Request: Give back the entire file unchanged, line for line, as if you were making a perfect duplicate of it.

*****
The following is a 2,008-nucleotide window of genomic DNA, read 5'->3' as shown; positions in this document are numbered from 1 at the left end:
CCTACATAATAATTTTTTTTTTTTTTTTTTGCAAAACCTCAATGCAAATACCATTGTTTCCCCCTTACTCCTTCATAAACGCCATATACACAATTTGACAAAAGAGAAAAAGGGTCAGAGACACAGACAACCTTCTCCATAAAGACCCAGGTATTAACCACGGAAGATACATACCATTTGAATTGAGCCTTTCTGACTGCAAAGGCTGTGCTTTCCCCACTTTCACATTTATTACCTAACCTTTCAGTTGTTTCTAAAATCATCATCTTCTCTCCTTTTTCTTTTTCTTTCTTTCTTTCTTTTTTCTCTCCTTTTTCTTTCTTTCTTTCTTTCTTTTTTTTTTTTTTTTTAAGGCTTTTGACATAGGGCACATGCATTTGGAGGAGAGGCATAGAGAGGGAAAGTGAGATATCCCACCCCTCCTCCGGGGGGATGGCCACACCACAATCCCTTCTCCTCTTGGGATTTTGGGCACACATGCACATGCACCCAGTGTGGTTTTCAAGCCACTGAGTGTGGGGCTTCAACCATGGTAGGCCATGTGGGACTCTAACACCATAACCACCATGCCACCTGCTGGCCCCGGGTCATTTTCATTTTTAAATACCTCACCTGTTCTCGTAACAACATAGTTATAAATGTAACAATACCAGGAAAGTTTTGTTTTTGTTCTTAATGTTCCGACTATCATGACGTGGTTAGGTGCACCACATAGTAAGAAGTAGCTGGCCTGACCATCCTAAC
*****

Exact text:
The following is a 2,008-nucleotide window of genomic DNA, read 5'->3' as shown; positions in this document are numbered from 1 at the left end:
CCTACATAATAATTTTTTTTTTTTTTTTTTGCAAAACCTCAATGCAAATACCATTGTTTCCCCCTTACTCCTTCATAAACGCCATATACACAATTTGACAAAAGAGAAAAAGGGTCAGAGACACAGACAACCTTCTCCATAAAGACCCAGGTATTAACCACGGAAGATACATACCATTTGAATTGAGCCTTTCTGACTGCAAAGGCTGTGCTTTCCCCACTTTCACATTTATTACCTAACCTTTCAGTTGTTTCTAAAATCATCATCTTCTCTCCTTTTTCTTTTTCTTTCTTTCTTTCTTTTTTCTCTCCTTTTTCTTTCTTTCTTTCTTTCTTTTTTTTTTTTTTTTTAAGGCTTTTGACATAGGGCACATGCATTTGGAGGAGAGGCATAGAGAGGGAAAGTGAGATATCCCACCCCTCCTCCGGGGGGATGGCCACACCACAATCCCTTCTCCTCTTGGGATTTTGGGCACACATGCACATGCACCCAGTGTGGTTTTCAAGCCACTGAGTGTGGGGCTTCAACCATGGTAGGCCATGTGGGACTCTAACACCATAACCACCATGCCACCTGCTGGCCCCGGGTCATTTTCATTTTTAAATACCTCACCTGTTCTCGTAACAACATAGTTATAAATGTAACAATACCAGGAAAGTTTTGTTTTTGTTCTTAATGTTCCGACTATCATGACGTGGTTAGGTGCACCACATAGTAAGAAGTAGCTGGCCTGACCATCCTAAC